the planet can wait

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Muhammad Ali wore his opponents down to exhaustion before delivering the coup de grace. The strategy of the Roman general Quintus Fabius Maximus to gradually undermine Hannibal's resistance in the Second Punic War, break his supply lines and avoid a frontal confrontation, was controversial in Rome at the time, but history proved him right. Labor leader Keir Starmer imitates both in his approach to the British general election scheduled for the autumn or winter of next year.

He does not want to risk anything, convinced that the conservative exhaustion after thirteen years in government, his austerity policies, the lies and arrogant populism of Boris Johnson, the monumental mistake of Brexit and the lack of brilliance of its leaders, from Cameron to Sunak through Theresa May and Liz Truss, will serve him the title on a platter. Traditionally, the key to Labour's successes has been to be radical without appearing dangerous. He now doesn't even want to appear radical.

After the Thatcher-Major era, Tony Blair offered in 1996 a new modernizing vision of United Kingdom society, articulated in his third way, with a greater regional balance, creation of autonomies, a certain dose of federalism and redistribution of wealth. But he knew that the British people mistrust Labour's ability to manage their money, which he thinks is like giving a teenager a credit card, and he vowed from the outset to respect the Conservative government's budget spending limits. The result was three straight victories at the polls, though in the end he paid the price for the Iraq war and corruption. And, when the financial crisis of 2008 struck, the electorate blamed it on labor “waste” rather than the banks and the lack of scruples of the global capitalist system. And Cameron won.

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Raphael Ramos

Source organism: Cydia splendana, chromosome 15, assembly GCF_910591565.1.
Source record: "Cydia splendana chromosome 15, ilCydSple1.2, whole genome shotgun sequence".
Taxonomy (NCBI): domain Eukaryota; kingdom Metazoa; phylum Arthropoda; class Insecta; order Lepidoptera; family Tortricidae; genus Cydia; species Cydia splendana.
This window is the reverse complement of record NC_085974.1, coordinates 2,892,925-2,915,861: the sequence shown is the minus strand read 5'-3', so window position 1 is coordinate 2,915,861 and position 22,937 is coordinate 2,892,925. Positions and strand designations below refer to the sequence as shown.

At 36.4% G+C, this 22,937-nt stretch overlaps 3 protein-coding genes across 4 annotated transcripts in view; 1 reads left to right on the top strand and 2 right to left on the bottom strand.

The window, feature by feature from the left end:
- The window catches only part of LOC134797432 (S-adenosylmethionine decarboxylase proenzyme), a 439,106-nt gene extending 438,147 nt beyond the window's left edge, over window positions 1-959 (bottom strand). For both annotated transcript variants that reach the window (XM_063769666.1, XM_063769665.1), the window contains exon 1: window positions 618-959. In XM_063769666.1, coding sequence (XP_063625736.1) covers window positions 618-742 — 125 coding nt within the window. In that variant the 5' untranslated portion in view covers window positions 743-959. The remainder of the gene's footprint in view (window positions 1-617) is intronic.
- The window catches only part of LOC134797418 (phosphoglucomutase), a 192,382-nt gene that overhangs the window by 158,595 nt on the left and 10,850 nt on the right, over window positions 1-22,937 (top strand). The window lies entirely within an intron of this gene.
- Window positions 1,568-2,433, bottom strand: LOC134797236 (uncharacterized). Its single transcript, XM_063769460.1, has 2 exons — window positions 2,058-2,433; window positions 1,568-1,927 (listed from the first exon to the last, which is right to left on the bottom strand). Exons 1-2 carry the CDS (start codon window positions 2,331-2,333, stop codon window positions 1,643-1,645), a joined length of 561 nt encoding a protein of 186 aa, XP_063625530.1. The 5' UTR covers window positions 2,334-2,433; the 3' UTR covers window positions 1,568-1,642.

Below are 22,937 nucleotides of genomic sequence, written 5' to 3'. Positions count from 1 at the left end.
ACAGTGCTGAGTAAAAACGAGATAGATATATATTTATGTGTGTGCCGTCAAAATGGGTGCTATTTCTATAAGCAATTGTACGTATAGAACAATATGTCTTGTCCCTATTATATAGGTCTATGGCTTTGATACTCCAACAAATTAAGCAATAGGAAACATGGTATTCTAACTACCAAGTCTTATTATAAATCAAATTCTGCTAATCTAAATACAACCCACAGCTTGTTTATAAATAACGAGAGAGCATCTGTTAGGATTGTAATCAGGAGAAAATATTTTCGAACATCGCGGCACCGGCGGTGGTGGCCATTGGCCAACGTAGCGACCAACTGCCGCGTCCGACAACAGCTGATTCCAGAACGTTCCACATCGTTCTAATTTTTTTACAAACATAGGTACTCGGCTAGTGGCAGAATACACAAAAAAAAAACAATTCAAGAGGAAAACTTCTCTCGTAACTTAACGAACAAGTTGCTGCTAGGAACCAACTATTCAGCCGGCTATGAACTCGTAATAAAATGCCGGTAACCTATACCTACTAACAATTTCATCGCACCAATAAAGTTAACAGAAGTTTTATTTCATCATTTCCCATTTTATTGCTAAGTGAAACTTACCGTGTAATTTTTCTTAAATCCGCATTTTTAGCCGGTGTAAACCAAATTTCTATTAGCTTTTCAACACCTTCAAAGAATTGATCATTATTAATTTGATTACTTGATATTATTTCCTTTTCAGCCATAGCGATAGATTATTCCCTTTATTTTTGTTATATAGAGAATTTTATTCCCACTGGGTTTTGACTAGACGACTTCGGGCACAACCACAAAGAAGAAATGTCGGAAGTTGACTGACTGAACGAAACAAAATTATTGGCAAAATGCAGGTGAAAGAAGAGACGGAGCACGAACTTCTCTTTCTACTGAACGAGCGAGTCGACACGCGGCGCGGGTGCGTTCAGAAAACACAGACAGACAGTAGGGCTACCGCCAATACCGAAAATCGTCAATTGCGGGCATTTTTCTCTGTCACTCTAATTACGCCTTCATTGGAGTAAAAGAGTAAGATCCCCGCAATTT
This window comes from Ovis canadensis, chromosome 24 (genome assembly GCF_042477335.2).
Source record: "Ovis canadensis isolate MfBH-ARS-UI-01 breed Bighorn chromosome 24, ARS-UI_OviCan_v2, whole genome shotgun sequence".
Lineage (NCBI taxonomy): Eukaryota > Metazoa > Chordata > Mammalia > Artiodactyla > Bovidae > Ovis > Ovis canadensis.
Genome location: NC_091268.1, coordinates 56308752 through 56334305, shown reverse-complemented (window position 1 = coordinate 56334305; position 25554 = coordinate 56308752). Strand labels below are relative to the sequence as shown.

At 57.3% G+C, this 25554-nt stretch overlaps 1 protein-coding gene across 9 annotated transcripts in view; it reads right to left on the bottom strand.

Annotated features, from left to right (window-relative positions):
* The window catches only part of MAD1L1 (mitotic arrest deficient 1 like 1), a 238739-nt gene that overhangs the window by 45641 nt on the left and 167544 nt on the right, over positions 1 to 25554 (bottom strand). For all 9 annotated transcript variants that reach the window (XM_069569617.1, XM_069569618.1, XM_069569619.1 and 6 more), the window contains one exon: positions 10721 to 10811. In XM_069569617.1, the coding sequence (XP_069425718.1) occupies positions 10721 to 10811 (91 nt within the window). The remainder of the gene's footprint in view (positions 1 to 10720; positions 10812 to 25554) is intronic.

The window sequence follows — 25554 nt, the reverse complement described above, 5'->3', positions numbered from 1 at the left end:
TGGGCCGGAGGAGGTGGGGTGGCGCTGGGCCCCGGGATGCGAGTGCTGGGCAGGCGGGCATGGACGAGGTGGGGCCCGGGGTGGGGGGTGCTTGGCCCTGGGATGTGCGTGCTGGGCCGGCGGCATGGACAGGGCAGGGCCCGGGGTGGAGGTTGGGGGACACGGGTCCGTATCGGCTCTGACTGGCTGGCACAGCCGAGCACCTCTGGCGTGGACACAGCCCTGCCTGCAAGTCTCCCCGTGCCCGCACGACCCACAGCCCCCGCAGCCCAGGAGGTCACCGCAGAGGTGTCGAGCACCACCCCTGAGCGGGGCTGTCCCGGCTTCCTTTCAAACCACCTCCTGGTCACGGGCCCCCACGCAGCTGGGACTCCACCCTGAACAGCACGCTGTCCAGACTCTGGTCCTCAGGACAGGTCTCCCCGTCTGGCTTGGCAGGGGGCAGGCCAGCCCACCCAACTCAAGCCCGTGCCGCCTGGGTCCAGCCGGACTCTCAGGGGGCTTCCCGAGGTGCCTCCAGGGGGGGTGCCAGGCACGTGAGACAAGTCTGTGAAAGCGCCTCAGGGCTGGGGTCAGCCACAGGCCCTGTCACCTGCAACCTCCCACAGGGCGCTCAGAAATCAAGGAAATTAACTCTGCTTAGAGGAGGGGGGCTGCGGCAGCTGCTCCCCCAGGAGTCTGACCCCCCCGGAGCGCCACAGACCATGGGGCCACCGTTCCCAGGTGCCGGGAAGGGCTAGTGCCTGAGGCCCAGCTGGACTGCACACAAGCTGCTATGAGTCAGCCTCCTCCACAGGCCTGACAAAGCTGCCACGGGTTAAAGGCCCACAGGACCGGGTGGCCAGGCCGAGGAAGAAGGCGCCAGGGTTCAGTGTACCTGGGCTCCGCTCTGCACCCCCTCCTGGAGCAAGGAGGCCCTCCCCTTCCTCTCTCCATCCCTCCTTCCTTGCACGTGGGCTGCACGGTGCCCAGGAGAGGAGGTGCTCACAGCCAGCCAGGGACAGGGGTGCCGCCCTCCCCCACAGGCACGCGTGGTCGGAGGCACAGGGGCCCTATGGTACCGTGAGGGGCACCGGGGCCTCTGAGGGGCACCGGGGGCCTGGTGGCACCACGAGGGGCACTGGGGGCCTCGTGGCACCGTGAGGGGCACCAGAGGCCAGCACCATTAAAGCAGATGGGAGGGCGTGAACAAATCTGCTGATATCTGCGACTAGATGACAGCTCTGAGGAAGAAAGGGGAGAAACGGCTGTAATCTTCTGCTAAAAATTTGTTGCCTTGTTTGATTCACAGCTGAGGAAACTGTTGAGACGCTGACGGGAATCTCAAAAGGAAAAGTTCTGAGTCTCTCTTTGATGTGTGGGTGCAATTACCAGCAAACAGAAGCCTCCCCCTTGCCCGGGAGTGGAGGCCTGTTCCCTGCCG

The fear and anger of the electorate are greater than when Blair won in 1997 after the Thatcher-Major era

Now the country finds itself in a much more delicate situation than the one Blair inherited from John Major a quarter of a century ago. Inflation is worse (almost 8%, the highest in the G-7), the economy is flirting with recession, the Bank of England has skyrocketed interest rates and made many unable to pay their mortgages, public health is collapsed, there is more corruption, Brexit is taking its toll, the Johnsonian promise to equalize North and South has been broken, and all this breeds cynicism and skepticism. The anger, fear and despair of voters is greater than in 1997.

Does Great Britain need an injection of revolutionary illusion, or prudence? Starmer believes the latter, because "the only thing worse than lack of hope is false hope." So he tells his compatriots not to expect much except a neat and orderly administration, because there is no money, the tories they have left the coffers empty. And little by little he has been abandoning, one by one, all the more or less radical “guarantees” with which he rose to the leadership of the party after the collapse of Jeremy Corbyn in 2019: tax increases for the richest, nationalization of the railways, electricity companies, and water and gas companies; reconsideration of Brexit and possible re-entry into the single market and the customs union; transgender rights; expansion of the welfare state and public aid to the most disadvantaged and families with more than two children; electoral reform to change the majority system for a proportional one; investment of 35,000 million euros in green energy projects that generate employment...